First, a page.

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Friday, August 12, 2022
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Friday, August 12, 2022
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    Bittersweet festivities

    Niniek Karmini

    JAKARTA, INDONESIA (AP) – A foot-and-mouth disease (FMD) outbreak has disrupted ritual slaughter of animals to mark Aidiladha as millions of Muslims across Indonesia were celebrating one of the biggest holidays in the Islamic calendar yesterday.

    Aidiladha, known as the ‘Feast of Sacrifice’, is a revered observance that coincides with the final rites of the annual Haj in Saudi Arabia. It’s a joyous occasion for which food is a hallmark where devout Muslims buy and slaughter animals and share two-thirds of the meat with the poor.

    Much of Asia, including Indonesia, India and Pakistan, observed Aidiladha yesterday, while Muslims in other parts of the globe, including in countries like Afghanistan, Libya, Egypt, Kenya and Yemen celebrated the holiday on Saturday.

    But this year, an outbreak of FMD – an acute, highly contagious viral disease of cloven-footed animals that is sometimes transmitted to humans – has significantly dampened the typically booming holiday trade in goats, cows and sheep in Indonesia, the world’s largest populous Muslim country.

    FMD is again spreading rapidly across Indonesia, which had been outbreak-free for 32 years.

    The government, struggling to cope with the ever-rising numbers, is setting up a task force and ordering the culling of nearly 3,000 infected livestock.

    As of yesterday, over 336,000 animals have been infected in 21 provinces, largely on the most populated islands of Java and Sumatra. At least 2,000 animals died from the disease, according to official data from the National FMD Task Force.

    ABOVE & BELOW: A worker carries a sheep to be slaughtered during the celebration of Aidiladha in Medan, North Sumatra in Indonesia; and Indonesians perform a prayer marking the Aidiladha holiday at Al Mashun Great Mosque in Medan, Indonesia PHOTOS: AP

    Muslims perform a morning prayer marking the Aidiladha holiday on a street in Jakarta, Indonesia
    ABOVE & BELOW: Muslims perform Aidiladha prayers in Jakarta; Muslims arrive for a morning prayer; and Muslim women perform Aidiladha prayers at a mosque in Denpasar, Bali, Indonesia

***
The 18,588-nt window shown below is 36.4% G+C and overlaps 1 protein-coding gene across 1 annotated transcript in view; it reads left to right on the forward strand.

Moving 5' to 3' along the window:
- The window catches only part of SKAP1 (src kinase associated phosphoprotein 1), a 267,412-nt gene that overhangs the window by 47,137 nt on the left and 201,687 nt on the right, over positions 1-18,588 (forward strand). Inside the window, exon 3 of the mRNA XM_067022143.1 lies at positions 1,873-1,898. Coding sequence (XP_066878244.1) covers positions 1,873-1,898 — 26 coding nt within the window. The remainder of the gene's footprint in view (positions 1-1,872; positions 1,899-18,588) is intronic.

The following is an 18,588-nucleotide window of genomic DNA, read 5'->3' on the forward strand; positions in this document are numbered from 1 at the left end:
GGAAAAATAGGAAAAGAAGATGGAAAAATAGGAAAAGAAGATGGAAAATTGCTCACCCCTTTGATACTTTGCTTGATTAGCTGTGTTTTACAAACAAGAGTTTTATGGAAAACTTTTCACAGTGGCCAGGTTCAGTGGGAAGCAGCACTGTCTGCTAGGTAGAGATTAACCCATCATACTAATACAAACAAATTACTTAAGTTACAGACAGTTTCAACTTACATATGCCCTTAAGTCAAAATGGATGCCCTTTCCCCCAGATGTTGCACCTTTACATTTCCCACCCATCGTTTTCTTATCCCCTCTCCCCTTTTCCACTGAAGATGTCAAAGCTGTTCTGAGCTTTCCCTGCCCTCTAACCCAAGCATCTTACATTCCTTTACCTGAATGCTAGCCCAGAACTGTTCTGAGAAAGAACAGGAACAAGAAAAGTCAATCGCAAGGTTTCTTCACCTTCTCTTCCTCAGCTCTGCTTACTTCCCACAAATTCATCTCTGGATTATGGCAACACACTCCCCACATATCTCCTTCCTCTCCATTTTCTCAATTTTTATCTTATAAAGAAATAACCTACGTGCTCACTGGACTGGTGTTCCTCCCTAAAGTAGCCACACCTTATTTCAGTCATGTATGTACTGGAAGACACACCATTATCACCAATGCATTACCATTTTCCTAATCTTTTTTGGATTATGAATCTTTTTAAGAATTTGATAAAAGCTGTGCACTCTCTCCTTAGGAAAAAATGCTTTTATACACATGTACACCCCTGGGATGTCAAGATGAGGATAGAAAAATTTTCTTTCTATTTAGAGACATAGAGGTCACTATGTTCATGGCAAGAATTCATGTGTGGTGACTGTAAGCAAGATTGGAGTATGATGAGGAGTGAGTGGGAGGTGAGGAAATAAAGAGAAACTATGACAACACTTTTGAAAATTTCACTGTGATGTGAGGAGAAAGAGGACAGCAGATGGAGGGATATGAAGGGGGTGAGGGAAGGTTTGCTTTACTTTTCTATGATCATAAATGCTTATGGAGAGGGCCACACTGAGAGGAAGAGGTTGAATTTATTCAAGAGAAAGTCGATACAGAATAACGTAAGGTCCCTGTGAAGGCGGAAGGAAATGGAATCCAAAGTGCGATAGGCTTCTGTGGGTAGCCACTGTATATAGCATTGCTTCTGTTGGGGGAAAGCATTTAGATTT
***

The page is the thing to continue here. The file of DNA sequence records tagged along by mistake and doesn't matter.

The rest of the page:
Although FMD is not generally considered a threat to human health, it can be lethal for animals and the outbreak has diminished people’s enthusiasm for sacrifice. The country’s Religious Affairs Ministry has told Muslims they should not force themselves to sacrifice cattle during the outbreak.

    “I’ve cancelled plans to buy a goat for the Day of Sacrifice, because I’m afraid of the impacts of the FMD to us as humans,” said Jakarta resident Tatu Allya. She said before the outbreak reemerged, her family buys either a goat or cow every Aidiladha.

    The government has warned cattle breeders and traders to ensure that the cattle they sell are free from the disease, ordering slaughterhouses to kill and bury animals showing FMD symptoms and roll out vaccination of susceptible animals.

    Coordinating Minister for Economic Affairs Airlangga Hartarto said the government had prepared around three million doses of FMD vaccines, mostly from France. Over 400,000 animals have been vaccinated as of yesterday and the agriculture ministry said they have distributed medicines, antibiotics, vitamins, immune boosters and disinfecting agents to farmers and breeders.

    A seller whose animals have been vaccinated Syauki Maulana said his business has suffered this year as he lost many customers. Before the FMD outbreak, he could sell over 60 goats, sheep and cows two weeks ahead of Aidiladha, even during the coronavirus pandemic.

    But on the eve of Aidiladha, only 28 of his animals were sold despite a big banner advertising that his animals are FMD-free at his makeshift stall housing cows, sheep and goats in Tangerang, on the outskirts of Jakarta.

    “I’ve made every effort to keep my cattle healthy, but buyers are still fearing about infections and rising prices,” Maulana said, adding that animal feed, vitamins and transportation are getting more expensive.

    Indonesia, like the rest of the world, is struggling to come out of the economic recession of the pandemic. The Ukraine war and soaring energy and food prices are creating complications in this recovery.

    The government has relaxed restrictions and the return of the Eid tradition of homecoming has caused great excitement for people in Indonesia, a vast archipelago nation that’s home to over 270 million people, as family gatherings and meet-ups with friends were now on people’s lists.

    Worshippers, many still wearing masks, joined communal prayers shoulder-to-shoulder without physical distancing in the streets of Jakarta and in mosques across the city.

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